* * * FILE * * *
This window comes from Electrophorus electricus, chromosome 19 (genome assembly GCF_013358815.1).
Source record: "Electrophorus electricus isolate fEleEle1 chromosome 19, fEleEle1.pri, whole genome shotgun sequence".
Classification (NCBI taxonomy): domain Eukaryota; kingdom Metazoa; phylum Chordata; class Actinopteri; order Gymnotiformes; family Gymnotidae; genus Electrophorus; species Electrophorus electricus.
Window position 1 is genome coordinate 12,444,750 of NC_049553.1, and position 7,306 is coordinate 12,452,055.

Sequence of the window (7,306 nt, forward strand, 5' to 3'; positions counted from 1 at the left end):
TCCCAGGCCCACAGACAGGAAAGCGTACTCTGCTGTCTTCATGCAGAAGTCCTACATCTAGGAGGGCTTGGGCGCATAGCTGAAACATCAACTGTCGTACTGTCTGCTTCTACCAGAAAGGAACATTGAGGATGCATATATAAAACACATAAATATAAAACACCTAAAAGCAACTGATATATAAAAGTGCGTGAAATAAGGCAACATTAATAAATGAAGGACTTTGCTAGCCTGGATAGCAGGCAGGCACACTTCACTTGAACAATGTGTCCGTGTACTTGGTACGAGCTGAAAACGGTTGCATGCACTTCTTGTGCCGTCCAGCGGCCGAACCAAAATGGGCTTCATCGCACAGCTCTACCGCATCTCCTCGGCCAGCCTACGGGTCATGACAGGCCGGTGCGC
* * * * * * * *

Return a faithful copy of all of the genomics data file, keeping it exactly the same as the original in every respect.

This window comes from Electrophorus electricus, chromosome 19 (genome assembly GCF_013358815.1).
Source record: "Electrophorus electricus isolate fEleEle1 chromosome 19, fEleEle1.pri, whole genome shotgun sequence".
Classification (NCBI taxonomy): domain Eukaryota; kingdom Metazoa; phylum Chordata; class Actinopteri; order Gymnotiformes; family Gymnotidae; genus Electrophorus; species Electrophorus electricus.
Window position 1 is genome coordinate 12,444,750 of NC_049553.1, and position 7,306 is coordinate 12,452,055.

Sequence of the window (7,306 nt, forward strand, 5' to 3'; positions counted from 1 at the left end):
TCCCAGGCCCACAGACAGGAAAGCGTACTCTGCTGTCTTCATGCAGAAGTCCTACATCTAGGAGGGCTTGGGCGCATAGCTGAAACATCAACTGTCGTACTGTCTGCTTCTACCAGAAAGGAACATTGAGGATGCATATATAAAACACATAAATATAAAACACCTAAAAGCAACTGATATATAAAAGTGCGTGAAATAAGGCAACATTAATAAATGAAGGACTTTGCTAGCCTGGATAGCAGGCAGGCACACTTCACTTGAACAATGTGTCCGTGTACTTGGTACGAGCTGAAAACGGTTGCATGCACTTCTTGTGCCGTCCAGCGGCCGAACCAAAATGGGCTTCATCGCACAGCTCTACCGCATCTCCTCGGCCAGCCTACGGGTCATGACAGGCCGGTGCGC